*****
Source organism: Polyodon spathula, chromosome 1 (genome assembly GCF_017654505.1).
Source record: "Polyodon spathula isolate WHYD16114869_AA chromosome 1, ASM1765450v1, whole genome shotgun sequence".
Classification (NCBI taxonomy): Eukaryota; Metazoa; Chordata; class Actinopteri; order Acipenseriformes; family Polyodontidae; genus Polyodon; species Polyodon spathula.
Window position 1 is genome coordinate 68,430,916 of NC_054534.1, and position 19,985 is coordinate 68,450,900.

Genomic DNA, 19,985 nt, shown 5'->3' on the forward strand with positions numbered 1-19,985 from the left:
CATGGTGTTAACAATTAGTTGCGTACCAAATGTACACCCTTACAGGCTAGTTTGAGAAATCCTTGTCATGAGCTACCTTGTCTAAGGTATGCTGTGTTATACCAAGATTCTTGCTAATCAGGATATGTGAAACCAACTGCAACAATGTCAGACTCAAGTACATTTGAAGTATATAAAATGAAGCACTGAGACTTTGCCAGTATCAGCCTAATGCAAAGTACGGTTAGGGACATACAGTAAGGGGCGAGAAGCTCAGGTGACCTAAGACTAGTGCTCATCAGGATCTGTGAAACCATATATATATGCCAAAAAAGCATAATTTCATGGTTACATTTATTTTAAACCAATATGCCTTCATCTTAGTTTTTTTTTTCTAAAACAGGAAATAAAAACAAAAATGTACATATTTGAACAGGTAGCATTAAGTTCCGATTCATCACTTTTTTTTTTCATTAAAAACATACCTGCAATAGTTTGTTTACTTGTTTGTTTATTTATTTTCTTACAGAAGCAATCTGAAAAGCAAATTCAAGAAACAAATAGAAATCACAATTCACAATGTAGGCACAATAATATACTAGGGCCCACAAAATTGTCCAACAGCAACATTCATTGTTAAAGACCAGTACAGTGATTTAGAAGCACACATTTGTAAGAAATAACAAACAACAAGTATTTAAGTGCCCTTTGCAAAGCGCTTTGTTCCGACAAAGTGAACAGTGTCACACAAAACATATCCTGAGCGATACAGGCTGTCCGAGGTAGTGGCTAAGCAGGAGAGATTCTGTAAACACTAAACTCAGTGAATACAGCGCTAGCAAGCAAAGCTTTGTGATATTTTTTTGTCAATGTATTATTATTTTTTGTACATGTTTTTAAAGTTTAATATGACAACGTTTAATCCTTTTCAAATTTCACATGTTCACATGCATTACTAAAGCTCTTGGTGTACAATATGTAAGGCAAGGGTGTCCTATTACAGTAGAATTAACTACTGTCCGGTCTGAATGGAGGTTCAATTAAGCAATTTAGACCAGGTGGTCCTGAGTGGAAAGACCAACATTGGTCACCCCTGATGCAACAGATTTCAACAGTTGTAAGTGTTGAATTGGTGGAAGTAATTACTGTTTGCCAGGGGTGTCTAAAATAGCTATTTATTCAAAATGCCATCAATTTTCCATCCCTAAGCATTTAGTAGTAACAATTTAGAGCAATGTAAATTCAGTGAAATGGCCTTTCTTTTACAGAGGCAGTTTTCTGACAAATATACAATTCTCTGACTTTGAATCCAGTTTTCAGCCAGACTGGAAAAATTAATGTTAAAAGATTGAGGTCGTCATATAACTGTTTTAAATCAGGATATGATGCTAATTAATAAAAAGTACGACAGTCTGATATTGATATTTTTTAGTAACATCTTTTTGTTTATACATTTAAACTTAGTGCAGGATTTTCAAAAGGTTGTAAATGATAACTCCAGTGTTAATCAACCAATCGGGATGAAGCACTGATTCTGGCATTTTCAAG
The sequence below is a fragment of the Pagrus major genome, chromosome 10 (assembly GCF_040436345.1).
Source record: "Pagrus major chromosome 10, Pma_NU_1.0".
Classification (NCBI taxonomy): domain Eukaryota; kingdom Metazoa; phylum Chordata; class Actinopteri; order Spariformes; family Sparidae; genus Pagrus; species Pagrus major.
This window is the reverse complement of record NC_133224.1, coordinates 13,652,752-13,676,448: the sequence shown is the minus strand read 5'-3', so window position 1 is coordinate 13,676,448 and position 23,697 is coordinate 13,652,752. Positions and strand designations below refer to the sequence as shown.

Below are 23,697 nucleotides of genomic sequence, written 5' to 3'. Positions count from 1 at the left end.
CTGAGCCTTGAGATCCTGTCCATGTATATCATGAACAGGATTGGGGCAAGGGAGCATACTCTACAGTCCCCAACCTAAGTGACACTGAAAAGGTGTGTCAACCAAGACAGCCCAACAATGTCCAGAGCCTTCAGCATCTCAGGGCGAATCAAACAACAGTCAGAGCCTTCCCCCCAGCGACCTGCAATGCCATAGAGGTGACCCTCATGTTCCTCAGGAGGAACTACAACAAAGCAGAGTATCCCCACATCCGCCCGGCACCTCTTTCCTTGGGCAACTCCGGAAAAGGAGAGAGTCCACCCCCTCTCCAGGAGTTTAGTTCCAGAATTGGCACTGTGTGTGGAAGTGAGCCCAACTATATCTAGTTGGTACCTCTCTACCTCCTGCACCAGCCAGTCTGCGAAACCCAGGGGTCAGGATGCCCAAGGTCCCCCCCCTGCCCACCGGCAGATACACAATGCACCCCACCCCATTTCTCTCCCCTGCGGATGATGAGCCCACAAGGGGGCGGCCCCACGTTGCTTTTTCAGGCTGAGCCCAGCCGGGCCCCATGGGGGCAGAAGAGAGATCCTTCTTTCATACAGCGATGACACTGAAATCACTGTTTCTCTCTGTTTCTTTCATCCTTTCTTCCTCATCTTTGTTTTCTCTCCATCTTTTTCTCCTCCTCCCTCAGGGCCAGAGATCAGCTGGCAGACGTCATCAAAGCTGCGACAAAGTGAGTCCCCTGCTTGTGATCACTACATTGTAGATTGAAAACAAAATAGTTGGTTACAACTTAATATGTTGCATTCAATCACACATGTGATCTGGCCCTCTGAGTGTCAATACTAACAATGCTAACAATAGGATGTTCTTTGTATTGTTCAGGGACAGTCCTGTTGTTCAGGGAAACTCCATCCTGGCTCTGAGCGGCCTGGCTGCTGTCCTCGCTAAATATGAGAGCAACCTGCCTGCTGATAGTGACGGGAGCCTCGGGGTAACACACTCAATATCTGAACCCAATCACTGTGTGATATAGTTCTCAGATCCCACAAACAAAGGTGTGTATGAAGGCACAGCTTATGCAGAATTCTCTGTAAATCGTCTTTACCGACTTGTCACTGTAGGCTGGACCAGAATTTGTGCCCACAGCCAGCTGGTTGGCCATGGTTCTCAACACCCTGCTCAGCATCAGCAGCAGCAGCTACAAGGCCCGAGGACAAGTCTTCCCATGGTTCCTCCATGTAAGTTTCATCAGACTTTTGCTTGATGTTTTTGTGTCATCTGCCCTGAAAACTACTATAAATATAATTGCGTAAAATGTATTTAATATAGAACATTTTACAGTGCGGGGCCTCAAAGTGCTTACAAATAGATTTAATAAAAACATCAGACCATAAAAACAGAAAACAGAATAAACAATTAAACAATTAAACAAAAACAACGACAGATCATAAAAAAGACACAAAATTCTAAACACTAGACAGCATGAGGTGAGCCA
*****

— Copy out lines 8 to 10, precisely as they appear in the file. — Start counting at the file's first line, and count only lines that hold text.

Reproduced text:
Source record: "Pagrus major chromosome 10, Pma_NU_1.0".
Classification (NCBI taxonomy): domain Eukaryota; kingdom Metazoa; phylum Chordata; class Actinopteri; order Spariformes; family Sparidae; genus Pagrus; species Pagrus major.
This window is the reverse complement of record NC_133224.1, coordinates 13,652,752-13,676,448: the sequence shown is the minus strand read 5'-3', so window position 1 is coordinate 13,676,448 and position 23,697 is coordinate 13,652,752. Positions and strand designations below refer to the sequence as shown.